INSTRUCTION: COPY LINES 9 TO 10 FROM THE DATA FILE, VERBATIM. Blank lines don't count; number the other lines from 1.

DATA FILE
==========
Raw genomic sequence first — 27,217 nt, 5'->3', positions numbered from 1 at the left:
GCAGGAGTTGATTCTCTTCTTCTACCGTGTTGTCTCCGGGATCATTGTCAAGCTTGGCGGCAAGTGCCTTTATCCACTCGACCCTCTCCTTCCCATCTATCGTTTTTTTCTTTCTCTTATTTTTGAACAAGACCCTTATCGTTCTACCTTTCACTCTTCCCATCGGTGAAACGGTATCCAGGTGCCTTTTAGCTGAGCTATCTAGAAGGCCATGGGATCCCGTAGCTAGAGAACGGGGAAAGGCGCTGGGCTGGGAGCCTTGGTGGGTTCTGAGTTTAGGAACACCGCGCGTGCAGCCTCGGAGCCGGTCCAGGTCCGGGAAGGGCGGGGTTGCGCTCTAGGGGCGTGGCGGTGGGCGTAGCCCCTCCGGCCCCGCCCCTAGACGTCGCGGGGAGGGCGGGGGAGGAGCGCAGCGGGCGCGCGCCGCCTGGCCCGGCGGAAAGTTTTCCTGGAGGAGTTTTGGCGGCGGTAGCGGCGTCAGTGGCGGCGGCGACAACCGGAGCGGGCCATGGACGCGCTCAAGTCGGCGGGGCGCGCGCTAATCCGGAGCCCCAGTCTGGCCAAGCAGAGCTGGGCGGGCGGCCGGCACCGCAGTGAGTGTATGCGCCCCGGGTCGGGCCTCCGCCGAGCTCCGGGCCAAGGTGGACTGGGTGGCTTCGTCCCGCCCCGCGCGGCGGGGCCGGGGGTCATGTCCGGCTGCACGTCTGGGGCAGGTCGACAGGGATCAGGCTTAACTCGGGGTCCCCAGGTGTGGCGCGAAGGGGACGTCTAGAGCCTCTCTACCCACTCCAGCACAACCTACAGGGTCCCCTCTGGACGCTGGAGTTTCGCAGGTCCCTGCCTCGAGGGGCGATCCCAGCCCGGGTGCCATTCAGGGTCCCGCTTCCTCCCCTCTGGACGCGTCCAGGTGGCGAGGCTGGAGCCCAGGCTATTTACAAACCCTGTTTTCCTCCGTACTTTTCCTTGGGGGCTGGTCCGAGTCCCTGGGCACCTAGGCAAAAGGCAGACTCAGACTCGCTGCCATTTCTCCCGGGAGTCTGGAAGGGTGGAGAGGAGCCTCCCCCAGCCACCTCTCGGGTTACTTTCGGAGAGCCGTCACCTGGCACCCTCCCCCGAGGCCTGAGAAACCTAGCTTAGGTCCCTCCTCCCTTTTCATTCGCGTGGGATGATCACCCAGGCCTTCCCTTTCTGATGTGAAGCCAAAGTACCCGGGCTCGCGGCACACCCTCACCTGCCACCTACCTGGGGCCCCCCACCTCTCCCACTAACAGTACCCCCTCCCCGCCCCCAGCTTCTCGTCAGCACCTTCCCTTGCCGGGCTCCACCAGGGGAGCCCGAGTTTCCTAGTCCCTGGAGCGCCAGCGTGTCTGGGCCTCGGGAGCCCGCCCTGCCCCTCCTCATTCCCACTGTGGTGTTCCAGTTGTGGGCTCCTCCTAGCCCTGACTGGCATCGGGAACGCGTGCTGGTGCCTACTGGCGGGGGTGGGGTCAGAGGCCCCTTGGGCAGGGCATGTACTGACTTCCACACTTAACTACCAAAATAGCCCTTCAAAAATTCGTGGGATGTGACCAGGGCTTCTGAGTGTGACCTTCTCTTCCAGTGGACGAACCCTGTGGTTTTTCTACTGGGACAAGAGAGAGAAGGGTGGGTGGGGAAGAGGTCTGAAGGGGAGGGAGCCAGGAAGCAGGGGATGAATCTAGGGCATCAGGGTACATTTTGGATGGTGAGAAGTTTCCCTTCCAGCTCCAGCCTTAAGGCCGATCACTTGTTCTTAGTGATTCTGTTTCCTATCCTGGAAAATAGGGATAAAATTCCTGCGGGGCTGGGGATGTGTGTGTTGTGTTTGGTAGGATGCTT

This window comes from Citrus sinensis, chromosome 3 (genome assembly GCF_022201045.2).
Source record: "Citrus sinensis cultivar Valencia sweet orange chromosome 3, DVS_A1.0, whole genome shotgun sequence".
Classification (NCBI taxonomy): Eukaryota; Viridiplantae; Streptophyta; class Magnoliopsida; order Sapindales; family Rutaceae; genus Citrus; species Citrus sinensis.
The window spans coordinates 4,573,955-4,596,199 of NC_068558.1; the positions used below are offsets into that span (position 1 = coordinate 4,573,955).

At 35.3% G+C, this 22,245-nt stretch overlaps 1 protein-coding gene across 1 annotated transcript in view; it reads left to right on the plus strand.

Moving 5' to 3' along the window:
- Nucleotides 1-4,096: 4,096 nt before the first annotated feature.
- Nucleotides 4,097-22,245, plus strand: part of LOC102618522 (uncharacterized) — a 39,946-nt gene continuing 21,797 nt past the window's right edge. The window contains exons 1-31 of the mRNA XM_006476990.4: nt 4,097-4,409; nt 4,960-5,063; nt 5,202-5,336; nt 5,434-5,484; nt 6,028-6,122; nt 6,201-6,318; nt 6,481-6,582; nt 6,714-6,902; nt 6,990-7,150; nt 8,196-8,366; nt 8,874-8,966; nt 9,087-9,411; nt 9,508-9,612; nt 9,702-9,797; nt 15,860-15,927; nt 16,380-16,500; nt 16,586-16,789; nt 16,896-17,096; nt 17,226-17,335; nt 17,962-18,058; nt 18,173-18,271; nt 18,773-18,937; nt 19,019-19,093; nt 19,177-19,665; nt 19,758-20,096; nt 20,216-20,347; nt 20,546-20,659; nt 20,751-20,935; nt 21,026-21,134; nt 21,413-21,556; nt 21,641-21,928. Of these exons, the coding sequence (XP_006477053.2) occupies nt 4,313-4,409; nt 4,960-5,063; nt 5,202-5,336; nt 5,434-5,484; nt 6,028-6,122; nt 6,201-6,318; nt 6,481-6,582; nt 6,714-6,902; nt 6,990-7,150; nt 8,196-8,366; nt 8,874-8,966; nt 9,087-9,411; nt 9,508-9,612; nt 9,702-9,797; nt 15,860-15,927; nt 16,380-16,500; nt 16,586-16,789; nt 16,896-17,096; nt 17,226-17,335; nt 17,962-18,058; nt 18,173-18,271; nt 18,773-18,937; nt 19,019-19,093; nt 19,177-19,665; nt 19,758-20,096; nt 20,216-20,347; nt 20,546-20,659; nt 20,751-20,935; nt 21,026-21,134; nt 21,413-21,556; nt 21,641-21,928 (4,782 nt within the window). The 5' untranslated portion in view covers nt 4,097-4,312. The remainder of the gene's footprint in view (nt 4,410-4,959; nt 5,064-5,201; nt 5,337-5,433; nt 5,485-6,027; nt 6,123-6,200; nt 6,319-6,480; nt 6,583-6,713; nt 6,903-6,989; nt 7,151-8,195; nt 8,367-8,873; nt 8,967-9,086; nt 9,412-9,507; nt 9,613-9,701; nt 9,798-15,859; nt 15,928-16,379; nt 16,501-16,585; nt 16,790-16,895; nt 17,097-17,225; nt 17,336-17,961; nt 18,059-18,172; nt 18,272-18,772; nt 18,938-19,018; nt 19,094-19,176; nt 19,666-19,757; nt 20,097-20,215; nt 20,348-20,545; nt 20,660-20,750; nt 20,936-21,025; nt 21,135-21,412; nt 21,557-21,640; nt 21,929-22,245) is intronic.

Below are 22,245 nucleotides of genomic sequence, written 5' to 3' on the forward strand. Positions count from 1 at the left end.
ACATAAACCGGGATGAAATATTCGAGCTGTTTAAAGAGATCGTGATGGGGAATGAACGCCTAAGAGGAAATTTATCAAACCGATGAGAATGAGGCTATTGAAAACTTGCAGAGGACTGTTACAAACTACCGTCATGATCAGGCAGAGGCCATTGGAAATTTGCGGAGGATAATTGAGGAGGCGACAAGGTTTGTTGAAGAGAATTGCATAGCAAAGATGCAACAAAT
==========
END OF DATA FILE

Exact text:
- Nucleotides 1-4,096: 4,096 nt before the first annotated feature.
- Nucleotides 4,097-22,245, plus strand: part of LOC102618522 (uncharacterized) — a 39,946-nt gene continuing 21,797 nt past the window's right edge. The window contains exons 1-31 of the mRNA XM_006476990.4: nt 4,097-4,409; nt 4,960-5,063; nt 5,202-5,336; nt 5,434-5,484; nt 6,028-6,122; nt 6,201-6,318; nt 6,481-6,582; nt 6,714-6,902; nt 6,990-7,150; nt 8,196-8,366; nt 8,874-8,966; nt 9,087-9,411; nt 9,508-9,612; nt 9,702-9,797; nt 15,860-15,927; nt 16,380-16,500; nt 16,586-16,789; nt 16,896-17,096; nt 17,226-17,335; nt 17,962-18,058; nt 18,173-18,271; nt 18,773-18,937; nt 19,019-19,093; nt 19,177-19,665; nt 19,758-20,096; nt 20,216-20,347; nt 20,546-20,659; nt 20,751-20,935; nt 21,026-21,134; nt 21,413-21,556; nt 21,641-21,928. Of these exons, the coding sequence (XP_006477053.2) occupies nt 4,313-4,409; nt 4,960-5,063; nt 5,202-5,336; nt 5,434-5,484; nt 6,028-6,122; nt 6,201-6,318; nt 6,481-6,582; nt 6,714-6,902; nt 6,990-7,150; nt 8,196-8,366; nt 8,874-8,966; nt 9,087-9,411; nt 9,508-9,612; nt 9,702-9,797; nt 15,860-15,927; nt 16,380-16,500; nt 16,586-16,789; nt 16,896-17,096; nt 17,226-17,335; nt 17,962-18,058; nt 18,173-18,271; nt 18,773-18,937; nt 19,019-19,093; nt 19,177-19,665; nt 19,758-20,096; nt 20,216-20,347; nt 20,546-20,659; nt 20,751-20,935; nt 21,026-21,134; nt 21,413-21,556; nt 21,641-21,928 (4,782 nt within the window). The 5' untranslated portion in view covers nt 4,097-4,312. The remainder of the gene's footprint in view (nt 4,410-4,959; nt 5,064-5,201; nt 5,337-5,433; nt 5,485-6,027; nt 6,123-6,200; nt 6,319-6,480; nt 6,583-6,713; nt 6,903-6,989; nt 7,151-8,195; nt 8,367-8,873; nt 8,967-9,086; nt 9,412-9,507; nt 9,613-9,701; nt 9,798-15,859; nt 15,928-16,379; nt 16,501-16,585; nt 16,790-16,895; nt 17,097-17,225; nt 17,336-17,961; nt 18,059-18,172; nt 18,272-18,772; nt 18,938-19,018; nt 19,094-19,176; nt 19,666-19,757; nt 20,097-20,215; nt 20,348-20,545; nt 20,660-20,750; nt 20,936-21,025; nt 21,135-21,412; nt 21,557-21,640; nt 21,929-22,245) is intronic.